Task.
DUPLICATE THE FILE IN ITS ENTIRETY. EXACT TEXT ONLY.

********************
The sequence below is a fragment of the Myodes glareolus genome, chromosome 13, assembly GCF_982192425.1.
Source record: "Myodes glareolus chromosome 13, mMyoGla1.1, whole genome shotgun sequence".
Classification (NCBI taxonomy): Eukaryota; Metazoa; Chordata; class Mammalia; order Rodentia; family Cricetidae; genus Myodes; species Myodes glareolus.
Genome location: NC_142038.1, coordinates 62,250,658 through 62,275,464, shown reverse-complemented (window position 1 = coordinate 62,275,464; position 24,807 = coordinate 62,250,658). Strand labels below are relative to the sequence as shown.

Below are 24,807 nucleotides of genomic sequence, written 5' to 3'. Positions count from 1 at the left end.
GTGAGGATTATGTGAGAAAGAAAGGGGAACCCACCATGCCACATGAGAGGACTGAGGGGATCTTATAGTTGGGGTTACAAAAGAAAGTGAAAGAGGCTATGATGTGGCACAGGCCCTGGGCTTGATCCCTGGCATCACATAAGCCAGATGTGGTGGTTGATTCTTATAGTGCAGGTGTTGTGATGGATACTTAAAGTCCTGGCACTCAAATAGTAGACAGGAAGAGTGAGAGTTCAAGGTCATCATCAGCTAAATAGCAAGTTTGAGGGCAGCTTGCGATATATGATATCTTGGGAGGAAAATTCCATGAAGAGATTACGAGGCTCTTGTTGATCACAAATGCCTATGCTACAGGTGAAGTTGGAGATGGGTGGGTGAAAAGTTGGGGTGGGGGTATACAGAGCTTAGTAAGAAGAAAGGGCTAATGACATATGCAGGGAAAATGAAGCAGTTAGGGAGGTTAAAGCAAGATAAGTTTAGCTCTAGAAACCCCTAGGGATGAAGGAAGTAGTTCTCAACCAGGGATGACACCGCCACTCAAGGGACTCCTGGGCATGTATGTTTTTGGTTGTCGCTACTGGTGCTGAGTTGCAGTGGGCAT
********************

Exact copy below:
The sequence below is a fragment of the Myodes glareolus genome, chromosome 13, assembly GCF_982192425.1.
Source record: "Myodes glareolus chromosome 13, mMyoGla1.1, whole genome shotgun sequence".
Classification (NCBI taxonomy): Eukaryota; Metazoa; Chordata; class Mammalia; order Rodentia; family Cricetidae; genus Myodes; species Myodes glareolus.
Genome location: NC_142038.1, coordinates 62,250,658 through 62,275,464, shown reverse-complemented (window position 1 = coordinate 62,275,464; position 24,807 = coordinate 62,250,658). Strand labels below are relative to the sequence as shown.

Below are 24,807 nucleotides of genomic sequence, written 5' to 3'. Positions count from 1 at the left end.
GTGAGGATTATGTGAGAAAGAAAGGGGAACCCACCATGCCACATGAGAGGACTGAGGGGATCTTATAGTTGGGGTTACAAAAGAAAGTGAAAGAGGCTATGATGTGGCACAGGCCCTGGGCTTGATCCCTGGCATCACATAAGCCAGATGTGGTGGTTGATTCTTATAGTGCAGGTGTTGTGATGGATACTTAAAGTCCTGGCACTCAAATAGTAGACAGGAAGAGTGAGAGTTCAAGGTCATCATCAGCTAAATAGCAAGTTTGAGGGCAGCTTGCGATATATGATATCTTGGGAGGAAAATTCCATGAAGAGATTACGAGGCTCTTGTTGATCACAAATGCCTATGCTACAGGTGAAGTTGGAGATGGGTGGGTGAAAAGTTGGGGTGGGGGTATACAGAGCTTAGTAAGAAGAAAGGGCTAATGACATATGCAGGGAAAATGAAGCAGTTAGGGAGGTTAAAGCAAGATAAGTTTAGCTCTAGAAACCCCTAGGGATGAAGGAAGTAGTTCTCAACCAGGGATGACACCGCCACTCAAGGGACTCCTGGGCATGTATGTTTTTGGTTGTCGCTACTGGTGCTGAGTTGCAGTGGGCAT